Coinstar, which owns the highly successful Redbox chain of DVD rental kiosks, has now teamed up with the Starbucks-owned chain Seattle's Best Coffee to create Rubi vending machines (oops, I mean kiosks) that dispense premium coffee by the cup.

The out-of-home coffee market is estimated to be as large as $28.5 billion yearly. No one competitor dominates, so the Rubi kiosk won't be trying to dislodge a well established brand. It's also selling premium coffees, lattes, and other specialty java drinks at prices below the menu price at Starbucks, a plus for price-conscious folks.

Seattle's Best used to feature its coffees in Borders bookstore cafes. Now that Borders has gone bust, Rubi kiosks are an opportunity to spread the Seattle's Best brand across the country once again.

Coinstar's CEO says that Rubi will offer "the kind of quality, convenience and value that we know coffee drinkers on the go will appreciate."

Will Rubi machines deliver enough revenues and profits per square foot to become fixtures at thousands of supermarkets, stores, and offices within a few years?

Tuesday, October 16, 2012

State Fairs Reach Out to Exhibitors and Sponsors

State fairs are big business these days, with events scheduled over two or three weeks, multiple exhibit halls, musical presentations, agricultural contests, and much, much more. A million people or more attend each fair--creating a marketing opportunity for many companies.

Here's what the State Fair of Texas tells prospective exhibitors: The State Fair of Texas Auto Show functions on two levels. As an exposure venue, the Auto Show has no peer in its ability to put the product in front of the customer. As a sales venue, a big percentage of car purchases were preceded by a State Fair visit.

Demographics posted on the Texas site profile the Fair's audience. For example: Of the new car buyers who attend the Fair's auto show exhibits, household income is over $95,000, 76% are married, 51% are men/49% are women, and the average age is 44.

The Florida State Fair, held every February, describes its attendees using a variety of demographics, including: 88% are Florida residents, average household income is over $64,000, 60% of attendees work full time, and 14% of attendees bring children under 5 years old.

Here's what the Arizona State Fair knows about the 1.1 million people who attend during the fair's three weeks: Average household income is more than $55,000, 42% bring a child under the age of 12, 58% are female, and 34% have college degrees. 

The Ohio State Fair (photo above), which opens for two weeks each year, promotes itself to sponsors this way: The Ohio State Fair Corporate Event Marketing Program has developed into one of the most comprehensive grass-roots marketing initiatives in the Fair industry today. Whether you sell products or services, or have a message or initiative to promote, we can develop a turn-key tailored sponsorship and promotion program that provides integrated advertising, sales promotion and hospitality benefits to meet your goals and objectives.

Thinking about a state fair exhibit or sponsorship? Know your goals and objectives; determine whether the fair's audience matches your target market. Talk with sponsors and exhibitors who have experience with the fair you're considering. Be sure to attend before you sign. And enjoy!

Monday, October 15, 2012

Reverse Channels for Old or Unwanted Cell Phones

So many consumers are upgrading their smartphones so often that entrepreneurs are figuring out ways to profit by providing a "reverse channel" for old or unneeded phones. The goal is to keep these devices out of landfills where they don't belong and create a way to collect and refurbish them for resale. Consumers win, entrepreneurs win, and the planet wins.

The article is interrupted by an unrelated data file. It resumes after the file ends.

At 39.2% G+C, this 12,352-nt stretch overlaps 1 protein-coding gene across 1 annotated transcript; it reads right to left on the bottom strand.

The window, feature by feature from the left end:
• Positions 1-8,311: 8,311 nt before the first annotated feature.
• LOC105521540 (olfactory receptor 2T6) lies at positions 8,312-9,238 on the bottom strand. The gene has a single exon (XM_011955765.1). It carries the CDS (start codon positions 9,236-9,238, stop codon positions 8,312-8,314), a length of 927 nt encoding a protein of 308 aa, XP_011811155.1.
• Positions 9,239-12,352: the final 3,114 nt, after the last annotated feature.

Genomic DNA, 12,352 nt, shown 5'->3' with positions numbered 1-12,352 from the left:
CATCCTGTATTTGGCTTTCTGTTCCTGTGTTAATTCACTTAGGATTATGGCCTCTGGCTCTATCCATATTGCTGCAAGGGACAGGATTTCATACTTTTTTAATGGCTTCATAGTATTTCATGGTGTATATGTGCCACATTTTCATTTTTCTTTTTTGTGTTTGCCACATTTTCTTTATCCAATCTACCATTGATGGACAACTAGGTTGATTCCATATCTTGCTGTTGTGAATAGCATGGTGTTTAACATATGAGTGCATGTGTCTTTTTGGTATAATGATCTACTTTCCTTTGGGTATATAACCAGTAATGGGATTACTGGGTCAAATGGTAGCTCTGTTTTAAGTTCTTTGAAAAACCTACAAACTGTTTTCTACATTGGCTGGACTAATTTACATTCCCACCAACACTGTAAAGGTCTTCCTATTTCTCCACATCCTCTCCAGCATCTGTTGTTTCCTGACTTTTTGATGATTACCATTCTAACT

EcoATM is much in the news lately because its automated self-serve kiosks make it quick and easy for consumers to recycle their old phones with the bonus of making a few bucks--right away. "There's no 30-day wait for a check in the mail," founder Mark Bowles tells Businessweek. In essence, customers let the kiosks test their old phones, receive an instant appraisal, and get immediate cash or store credit for the value set by EcoATM, if they decide to accept the offer. (NOTE: The Economist notes that the EcoATM requires fingerprints and driver's license of sellers to discourage the sale of stolen merchandise.)

The EcoATM looks user-friendly, and its green-and-white theme has a recycling feel. (The animated "how to" on the company's home page features a robot who might be a cousin of Eve, WALL-E's companion, as shown at left--both have a white body and big blue eyes!)

There are numerous ways to recycle your old phone, not just through EcoATM but at online buyback sites, the store where you buy your new phone, and other drop-off points. Check it out next time you upgrade.

Sunday, October 14, 2012

Ford Accelerates Social Media Marketing

Ford is putting the pedal to the metal by testing lots of marketing ideas--and then taking immediate action when it finds a winner. "We test it, and if it works, we scale it right away," Ford's Jim Farley told the Masters of Marketing conference.

Social media marketing makes sense in this situation, because it can be updated quickly, with metrics to determine audience response day by day (or more frequently). How many people clicked to view a site or page? How long did each person stay on that site or page? Did the visitor click for more information or to configure a car?

True, it's very hard to determine whether a sticky site or popular page leads to a purchase. But Ford is taking the long view, thinking about its brand first. "We want to be the brand that the average person feels most engaged with. We don't want to be the fanciest company, we just want to engage people," Farley explains.

The "Random Acts of Fusion" campaign, for example, stars Ryan Seacrest and Joel McHale putting lucky consumers in the driver's seat of a newly redesigned Ford Fusion. Farley says that consumers seek out Ford because of technology, and this Fusion campaign reminds consumers that Ford is a very social brand.